Starbucks, the global chain of coffee stores which recently announced its entry into the sub-Saharan African market, has unveiled a range of new marketing strategies in Britain, where it has suffered a consumer backlash over alleged tax avoidance.
Its latest technology plans, reportedly scheduled to cost around US$46,7-million to implement throughout the UK, include smartphone-charging ‘power mats’ in all its stores, super-fast in-store Wi-Fi, and a coffee ‘click-and-collect’ service.
“Today what we’re focused on is the customer and evolving the coffee shop experience”, Kris Engskov, Starbucks President of Europe, Middle East and Africa, said in a media statement earlier this week. According to the London-based ‘Daily Telegraph’ newspaper, “Starbucks’ mobile ordering app will offer consumers a click-and-collect service that allows them to order and pay for their skinny, no foam cappuccinos on the way to their nearest Starbucks café.”
The business is also investing in having the fastest Wi-Fi to improve the experience of its average customer, who spends 40 minutes online per visit while in the stores. Of course, surfing the Internet to such an extent also means iPhones that are constantly out of battery power, so the strategy includes installing so-called ‘charging mats’ into Starbucks tables so that the phones can be recharged as often as necessary. These wireless points were successfully trialled in January and are now being widely introduced. Interestingly, the charging mats are currently only available to Apple iPhone users and not to smartphone users in general.
The last step of the technology drive is a new agreement with music streaming service Spotify, which will run a jukebox function in the coffee brand’s stores.
Engskov said the new technology strategy recognised that “the role of the coffee shop is fundamentally changing across the world”.
In an article published last year, the magazine ‘Computerworld’ suggested that Starbucks should be regarded as a technology company rather than a coffee brand. “People think Starbucks is a coffee company. But every restaurant sells coffee. What makes Starbucks unique is technology,” observed writer Mike Elgan.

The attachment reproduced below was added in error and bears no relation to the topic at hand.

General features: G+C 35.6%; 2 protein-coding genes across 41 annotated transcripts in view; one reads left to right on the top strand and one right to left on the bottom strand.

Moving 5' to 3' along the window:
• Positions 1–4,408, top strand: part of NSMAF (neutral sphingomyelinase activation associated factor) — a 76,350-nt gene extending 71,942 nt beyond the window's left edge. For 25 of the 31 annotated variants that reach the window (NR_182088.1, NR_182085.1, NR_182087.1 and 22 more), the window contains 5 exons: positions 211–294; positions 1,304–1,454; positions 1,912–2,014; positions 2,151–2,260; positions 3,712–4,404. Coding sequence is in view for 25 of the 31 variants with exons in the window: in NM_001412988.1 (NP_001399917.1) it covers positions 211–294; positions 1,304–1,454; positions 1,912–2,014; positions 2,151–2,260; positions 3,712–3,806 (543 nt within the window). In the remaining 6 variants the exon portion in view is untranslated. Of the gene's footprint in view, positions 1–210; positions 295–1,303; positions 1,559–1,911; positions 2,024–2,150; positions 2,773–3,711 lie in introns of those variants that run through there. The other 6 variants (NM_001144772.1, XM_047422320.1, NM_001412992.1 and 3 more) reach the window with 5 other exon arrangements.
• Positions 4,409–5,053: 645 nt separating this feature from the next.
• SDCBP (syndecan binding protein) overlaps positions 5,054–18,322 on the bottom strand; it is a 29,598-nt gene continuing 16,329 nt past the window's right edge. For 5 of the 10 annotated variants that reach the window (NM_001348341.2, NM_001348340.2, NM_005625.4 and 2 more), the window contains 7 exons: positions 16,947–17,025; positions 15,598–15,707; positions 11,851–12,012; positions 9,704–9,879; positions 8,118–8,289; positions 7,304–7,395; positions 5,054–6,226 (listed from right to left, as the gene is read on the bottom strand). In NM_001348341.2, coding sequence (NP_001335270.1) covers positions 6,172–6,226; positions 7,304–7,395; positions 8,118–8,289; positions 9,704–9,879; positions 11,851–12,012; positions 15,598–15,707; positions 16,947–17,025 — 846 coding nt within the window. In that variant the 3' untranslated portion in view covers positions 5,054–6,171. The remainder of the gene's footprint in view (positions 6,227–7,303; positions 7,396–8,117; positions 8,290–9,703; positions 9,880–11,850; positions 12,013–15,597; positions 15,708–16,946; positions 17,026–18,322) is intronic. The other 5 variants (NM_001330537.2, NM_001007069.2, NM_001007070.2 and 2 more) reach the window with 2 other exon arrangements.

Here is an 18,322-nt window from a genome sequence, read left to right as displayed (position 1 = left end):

“Amazon started out as an online bookstore then branched into selling everything. Today, Amazon differentiates itself against other retailers with algorithms, cloud services, robots and drones – not to mention tablets, TV boxes and, soon, a 3D smartphone. Amazon doesn't belong in the ‘retail store’ category. It's a technology company,” said Elgan.
“While the Internet of Things is a somewhat distant promise for consumers, Starbucks is charging forward with it aggressively. Many Starbucks stores have super high-tech Clover coffee machines, which connect to the cloud to communicate the performance of the machines and to track customer preferences.
“Starbucks is also working on smart refrigerators that track the expiration dates of milk and other items inside, smart thermometers, smart door locks and other devices in stores where data on their current states can be uploaded. All of his data is accessible and crunchable from headquarters.”
In South Africa, the first Starbucks store is expected to open in Johannesburg in mid-2016.
A skirmish for market share between rival pizza brands in South Africa is turning into a high-profile war as the well-established leading incumbent gears up to defend its territory from two American newcomers.
Debonairs Pizza, owned by Africa-wide food giant Famous Brands and with around 500 outlets in South Africa alone, has promised to take the fight to Pizza Hut and Domino’s Pizza, both of which recently announced their entry the market.